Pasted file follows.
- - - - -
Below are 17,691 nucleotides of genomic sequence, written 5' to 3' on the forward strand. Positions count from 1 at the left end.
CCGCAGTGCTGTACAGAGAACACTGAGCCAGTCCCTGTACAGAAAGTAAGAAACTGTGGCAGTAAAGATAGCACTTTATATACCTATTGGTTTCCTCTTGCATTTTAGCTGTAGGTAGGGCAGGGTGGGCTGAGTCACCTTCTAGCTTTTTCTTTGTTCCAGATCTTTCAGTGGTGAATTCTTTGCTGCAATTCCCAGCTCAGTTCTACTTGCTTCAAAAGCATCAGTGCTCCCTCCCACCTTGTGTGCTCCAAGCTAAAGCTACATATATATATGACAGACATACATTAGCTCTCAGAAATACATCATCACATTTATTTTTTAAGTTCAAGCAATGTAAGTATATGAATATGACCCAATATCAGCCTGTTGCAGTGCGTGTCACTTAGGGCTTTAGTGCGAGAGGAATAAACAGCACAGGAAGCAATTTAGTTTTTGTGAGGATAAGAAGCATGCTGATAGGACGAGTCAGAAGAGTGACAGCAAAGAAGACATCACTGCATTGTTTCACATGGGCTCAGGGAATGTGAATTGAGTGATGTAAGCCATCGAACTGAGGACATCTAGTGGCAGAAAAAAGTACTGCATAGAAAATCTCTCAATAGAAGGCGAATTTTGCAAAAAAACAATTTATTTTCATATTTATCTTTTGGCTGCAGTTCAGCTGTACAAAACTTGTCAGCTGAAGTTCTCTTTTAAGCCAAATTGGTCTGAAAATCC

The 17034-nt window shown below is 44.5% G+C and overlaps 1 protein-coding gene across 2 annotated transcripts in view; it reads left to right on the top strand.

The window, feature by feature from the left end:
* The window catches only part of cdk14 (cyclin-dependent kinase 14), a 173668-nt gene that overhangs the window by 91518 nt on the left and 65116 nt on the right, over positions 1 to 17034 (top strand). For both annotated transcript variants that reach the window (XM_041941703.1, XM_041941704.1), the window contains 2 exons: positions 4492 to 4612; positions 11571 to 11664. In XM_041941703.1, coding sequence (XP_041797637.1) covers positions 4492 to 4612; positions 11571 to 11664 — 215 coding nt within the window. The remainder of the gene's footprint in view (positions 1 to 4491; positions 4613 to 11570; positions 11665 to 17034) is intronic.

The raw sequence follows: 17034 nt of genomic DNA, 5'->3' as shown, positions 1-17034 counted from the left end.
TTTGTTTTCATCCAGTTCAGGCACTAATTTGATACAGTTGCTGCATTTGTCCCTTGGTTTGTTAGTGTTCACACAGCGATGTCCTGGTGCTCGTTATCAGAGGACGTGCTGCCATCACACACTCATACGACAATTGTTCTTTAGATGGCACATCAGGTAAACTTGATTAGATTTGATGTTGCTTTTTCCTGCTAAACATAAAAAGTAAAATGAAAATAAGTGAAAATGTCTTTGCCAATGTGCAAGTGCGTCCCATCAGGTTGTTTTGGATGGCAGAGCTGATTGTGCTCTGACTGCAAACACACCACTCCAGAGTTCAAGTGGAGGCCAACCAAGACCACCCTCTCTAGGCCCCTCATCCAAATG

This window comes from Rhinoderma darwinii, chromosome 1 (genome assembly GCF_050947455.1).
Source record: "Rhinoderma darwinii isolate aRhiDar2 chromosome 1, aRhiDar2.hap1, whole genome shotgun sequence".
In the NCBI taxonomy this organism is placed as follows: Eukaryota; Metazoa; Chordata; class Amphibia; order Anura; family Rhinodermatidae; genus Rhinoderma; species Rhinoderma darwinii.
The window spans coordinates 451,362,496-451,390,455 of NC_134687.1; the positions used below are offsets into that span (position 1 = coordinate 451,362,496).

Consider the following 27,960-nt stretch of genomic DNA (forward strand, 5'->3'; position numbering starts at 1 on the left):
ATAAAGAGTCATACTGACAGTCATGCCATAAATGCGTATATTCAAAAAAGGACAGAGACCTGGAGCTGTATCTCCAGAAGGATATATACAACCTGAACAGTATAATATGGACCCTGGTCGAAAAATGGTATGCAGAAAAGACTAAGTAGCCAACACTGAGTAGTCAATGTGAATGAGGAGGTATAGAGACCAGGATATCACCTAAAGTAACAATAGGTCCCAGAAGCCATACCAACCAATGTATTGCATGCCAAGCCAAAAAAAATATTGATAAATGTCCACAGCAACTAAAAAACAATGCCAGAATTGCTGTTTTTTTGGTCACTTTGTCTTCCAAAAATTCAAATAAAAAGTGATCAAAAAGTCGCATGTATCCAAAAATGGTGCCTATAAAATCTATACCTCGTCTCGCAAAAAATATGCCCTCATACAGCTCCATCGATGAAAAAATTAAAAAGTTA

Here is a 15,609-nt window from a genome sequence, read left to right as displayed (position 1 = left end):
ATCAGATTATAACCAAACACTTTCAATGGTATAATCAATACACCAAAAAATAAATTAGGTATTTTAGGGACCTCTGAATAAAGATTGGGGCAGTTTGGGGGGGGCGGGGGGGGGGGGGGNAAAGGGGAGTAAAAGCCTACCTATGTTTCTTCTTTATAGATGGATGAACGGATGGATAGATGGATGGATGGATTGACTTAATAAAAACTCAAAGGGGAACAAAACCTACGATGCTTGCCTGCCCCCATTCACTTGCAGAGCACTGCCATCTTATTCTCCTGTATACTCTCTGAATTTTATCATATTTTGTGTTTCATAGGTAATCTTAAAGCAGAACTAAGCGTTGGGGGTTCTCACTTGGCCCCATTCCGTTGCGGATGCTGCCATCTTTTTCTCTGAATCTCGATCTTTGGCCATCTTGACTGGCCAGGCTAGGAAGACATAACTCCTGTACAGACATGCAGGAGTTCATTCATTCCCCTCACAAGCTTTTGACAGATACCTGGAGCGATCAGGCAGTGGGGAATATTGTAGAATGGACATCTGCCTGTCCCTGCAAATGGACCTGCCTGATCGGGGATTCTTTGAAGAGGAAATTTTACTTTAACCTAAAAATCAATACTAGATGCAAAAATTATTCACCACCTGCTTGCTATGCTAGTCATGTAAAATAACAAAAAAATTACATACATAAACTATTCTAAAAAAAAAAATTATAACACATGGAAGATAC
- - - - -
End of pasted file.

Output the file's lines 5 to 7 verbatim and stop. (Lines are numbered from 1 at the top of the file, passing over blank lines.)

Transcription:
* The window catches only part of cdk14 (cyclin-dependent kinase 14), a 173668-nt gene that overhangs the window by 91518 nt on the left and 65116 nt on the right, over positions 1 to 17034 (top strand). For both annotated transcript variants that reach the window (XM_041941703.1, XM_041941704.1), the window contains 2 exons: positions 4492 to 4612; positions 11571 to 11664. In XM_041941703.1, coding sequence (XP_041797637.1) covers positions 4492 to 4612; positions 11571 to 11664 — 215 coding nt within the window. The remainder of the gene's footprint in view (positions 1 to 4491; positions 4613 to 11570; positions 11665 to 17034) is intronic.

The raw sequence follows: 17034 nt of genomic DNA, 5'->3' as shown, positions 1-17034 counted from the left end.
TTTGTTTTCATCCAGTTCAGGCACTAATTTGATACAGTTGCTGCATTTGTCCCTTGGTTTGTTAGTGTTCACACAGCGATGTCCTGGTGCTCGTTATCAGAGGACGTGCTGCCATCACACACTCATACGACAATTGTTCTTTAGATGGCACATCAGGTAAACTTGATTAGATTTGATGTTGCTTTTTCCTGCTAAACATAAAAAGTAAAATGAAAATAAGTGAAAATGTCTTTGCCAATGTGCAAGTGCGTCCCATCAGGTTGTTTTGGATGGCAGAGCTGATTGTGCTCTGACTGCAAACACACCACTCCAGAGTTCAAGTGGAGGCCAACCAAGACCACCCTCTCTAGGCCCCTCATCCAAATG